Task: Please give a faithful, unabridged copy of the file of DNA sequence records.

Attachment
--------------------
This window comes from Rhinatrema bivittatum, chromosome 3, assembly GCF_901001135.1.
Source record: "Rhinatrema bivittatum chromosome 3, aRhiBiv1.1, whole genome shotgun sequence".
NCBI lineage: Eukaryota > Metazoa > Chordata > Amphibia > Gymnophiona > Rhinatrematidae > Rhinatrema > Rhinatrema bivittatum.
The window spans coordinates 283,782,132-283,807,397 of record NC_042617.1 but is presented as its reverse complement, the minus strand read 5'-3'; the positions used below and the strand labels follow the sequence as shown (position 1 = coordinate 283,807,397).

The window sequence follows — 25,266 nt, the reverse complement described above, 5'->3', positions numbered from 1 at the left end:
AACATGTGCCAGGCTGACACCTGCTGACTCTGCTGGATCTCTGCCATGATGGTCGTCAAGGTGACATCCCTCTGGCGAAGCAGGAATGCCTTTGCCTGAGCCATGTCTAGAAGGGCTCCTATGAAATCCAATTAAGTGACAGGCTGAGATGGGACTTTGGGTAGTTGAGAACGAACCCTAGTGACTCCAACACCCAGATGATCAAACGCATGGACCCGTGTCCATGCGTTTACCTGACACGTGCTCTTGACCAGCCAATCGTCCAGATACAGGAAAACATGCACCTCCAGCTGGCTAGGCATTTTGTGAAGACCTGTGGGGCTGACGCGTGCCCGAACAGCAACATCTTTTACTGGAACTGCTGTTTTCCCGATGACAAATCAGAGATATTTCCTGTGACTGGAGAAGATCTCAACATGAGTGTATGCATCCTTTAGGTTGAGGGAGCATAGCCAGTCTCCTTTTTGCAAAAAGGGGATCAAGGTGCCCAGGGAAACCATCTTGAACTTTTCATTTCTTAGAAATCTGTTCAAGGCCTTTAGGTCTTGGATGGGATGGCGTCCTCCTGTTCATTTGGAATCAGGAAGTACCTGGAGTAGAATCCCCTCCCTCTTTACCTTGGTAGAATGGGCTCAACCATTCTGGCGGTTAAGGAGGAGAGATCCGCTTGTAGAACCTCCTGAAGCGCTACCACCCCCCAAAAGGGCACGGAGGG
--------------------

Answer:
This window comes from Rhinatrema bivittatum, chromosome 3, assembly GCF_901001135.1.
Source record: "Rhinatrema bivittatum chromosome 3, aRhiBiv1.1, whole genome shotgun sequence".
NCBI lineage: Eukaryota > Metazoa > Chordata > Amphibia > Gymnophiona > Rhinatrematidae > Rhinatrema > Rhinatrema bivittatum.
The window spans coordinates 283,782,132-283,807,397 of record NC_042617.1 but is presented as its reverse complement, the minus strand read 5'-3'; the positions used below and the strand labels follow the sequence as shown (position 1 = coordinate 283,807,397).

The window sequence follows — 25,266 nt, the reverse complement described above, 5'->3', positions numbered from 1 at the left end:
AACATGTGCCAGGCTGACACCTGCTGACTCTGCTGGATCTCTGCCATGATGGTCGTCAAGGTGACATCCCTCTGGCGAAGCAGGAATGCCTTTGCCTGAGCCATGTCTAGAAGGGCTCCTATGAAATCCAATTAAGTGACAGGCTGAGATGGGACTTTGGGTAGTTGAGAACGAACCCTAGTGACTCCAACACCCAGATGATCAAACGCATGGACCCGTGTCCATGCGTTTACCTGACACGTGCTCTTGACCAGCCAATCGTCCAGATACAGGAAAACATGCACCTCCAGCTGGCTAGGCATTTTGTGAAGACCTGTGGGGCTGACGCGTGCCCGAACAGCAACATCTTTTACTGGAACTGCTGTTTTCCCGATGACAAATCAGAGATATTTCCTGTGACTGGAGAAGATCTCAACATGAGTGTATGCATCCTTTAGGTTGAGGGAGCATAGCCAGTCTCCTTTTTGCAAAAAGGGGATCAAGGTGCCCAGGGAAACCATCTTGAACTTTTCATTTCTTAGAAATCTGTTCAAGGCCTTTAGGTCTTGGATGGGATGGCGTCCTCCTGTTCATTTGGAATCAGGAAGTACCTGGAGTAGAATCCCCTCCCTCTTTACCTTGGTAGAATGGGCTCAACCATTCTGGCGGTTAAGGAGGAGAGATCCGCTTGTAGAACCTCCTGAAGCGCTACCACCCCCCAAAAGGGCACGGAGGG